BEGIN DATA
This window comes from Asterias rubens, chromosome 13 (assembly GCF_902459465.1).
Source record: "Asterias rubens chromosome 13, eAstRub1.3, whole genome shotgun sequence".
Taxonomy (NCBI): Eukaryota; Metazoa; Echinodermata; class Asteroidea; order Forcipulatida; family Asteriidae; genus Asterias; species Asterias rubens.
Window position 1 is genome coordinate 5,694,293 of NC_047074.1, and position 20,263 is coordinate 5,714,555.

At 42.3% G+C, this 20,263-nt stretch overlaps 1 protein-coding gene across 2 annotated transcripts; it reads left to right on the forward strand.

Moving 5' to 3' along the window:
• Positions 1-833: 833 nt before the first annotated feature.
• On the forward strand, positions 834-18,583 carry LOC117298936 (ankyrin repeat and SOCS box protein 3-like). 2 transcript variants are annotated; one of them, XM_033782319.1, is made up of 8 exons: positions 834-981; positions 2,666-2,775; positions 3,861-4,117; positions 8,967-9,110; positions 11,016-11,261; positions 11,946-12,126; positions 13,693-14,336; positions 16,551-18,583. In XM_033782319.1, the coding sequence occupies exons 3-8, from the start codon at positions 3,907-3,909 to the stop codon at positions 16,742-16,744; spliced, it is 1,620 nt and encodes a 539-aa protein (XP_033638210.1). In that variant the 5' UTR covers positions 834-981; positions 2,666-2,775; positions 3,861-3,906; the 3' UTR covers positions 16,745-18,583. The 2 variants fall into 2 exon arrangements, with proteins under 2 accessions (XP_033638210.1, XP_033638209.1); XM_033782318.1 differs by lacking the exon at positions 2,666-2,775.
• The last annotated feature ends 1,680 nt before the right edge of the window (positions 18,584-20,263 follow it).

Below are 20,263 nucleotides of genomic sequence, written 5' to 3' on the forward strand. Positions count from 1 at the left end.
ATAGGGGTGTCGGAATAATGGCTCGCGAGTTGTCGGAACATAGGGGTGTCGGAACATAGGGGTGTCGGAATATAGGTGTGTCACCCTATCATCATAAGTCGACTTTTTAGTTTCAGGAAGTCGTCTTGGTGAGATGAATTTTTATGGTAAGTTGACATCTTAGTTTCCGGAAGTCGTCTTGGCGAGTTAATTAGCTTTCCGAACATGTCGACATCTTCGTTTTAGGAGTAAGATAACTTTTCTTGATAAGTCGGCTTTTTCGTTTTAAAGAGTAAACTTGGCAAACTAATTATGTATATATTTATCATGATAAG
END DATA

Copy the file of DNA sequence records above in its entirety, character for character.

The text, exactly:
This window comes from Asterias rubens, chromosome 13 (assembly GCF_902459465.1).
Source record: "Asterias rubens chromosome 13, eAstRub1.3, whole genome shotgun sequence".
Taxonomy (NCBI): Eukaryota; Metazoa; Echinodermata; class Asteroidea; order Forcipulatida; family Asteriidae; genus Asterias; species Asterias rubens.
Window position 1 is genome coordinate 5,694,293 of NC_047074.1, and position 20,263 is coordinate 5,714,555.

At 42.3% G+C, this 20,263-nt stretch overlaps 1 protein-coding gene across 2 annotated transcripts; it reads left to right on the forward strand.

Moving 5' to 3' along the window:
• Positions 1-833: 833 nt before the first annotated feature.
• On the forward strand, positions 834-18,583 carry LOC117298936 (ankyrin repeat and SOCS box protein 3-like). 2 transcript variants are annotated; one of them, XM_033782319.1, is made up of 8 exons: positions 834-981; positions 2,666-2,775; positions 3,861-4,117; positions 8,967-9,110; positions 11,016-11,261; positions 11,946-12,126; positions 13,693-14,336; positions 16,551-18,583. In XM_033782319.1, the coding sequence occupies exons 3-8, from the start codon at positions 3,907-3,909 to the stop codon at positions 16,742-16,744; spliced, it is 1,620 nt and encodes a 539-aa protein (XP_033638210.1). In that variant the 5' UTR covers positions 834-981; positions 2,666-2,775; positions 3,861-3,906; the 3' UTR covers positions 16,745-18,583. The 2 variants fall into 2 exon arrangements, with proteins under 2 accessions (XP_033638210.1, XP_033638209.1); XM_033782318.1 differs by lacking the exon at positions 2,666-2,775.
• The last annotated feature ends 1,680 nt before the right edge of the window (positions 18,584-20,263 follow it).

Below are 20,263 nucleotides of genomic sequence, written 5' to 3' on the forward strand. Positions count from 1 at the left end.
ATAGGGGTGTCGGAATAATGGCTCGCGAGTTGTCGGAACATAGGGGTGTCGGAACATAGGGGTGTCGGAATATAGGTGTGTCACCCTATCATCATAAGTCGACTTTTTAGTTTCAGGAAGTCGTCTTGGTGAGATGAATTTTTATGGTAAGTTGACATCTTAGTTTCCGGAAGTCGTCTTGGCGAGTTAATTAGCTTTCCGAACATGTCGACATCTTCGTTTTAGGAGTAAGATAACTTTTCTTGATAAGTCGGCTTTTTCGTTTTAAAGAGTAAACTTGGCAAACTAATTATGTATATATTTATCATGATAAG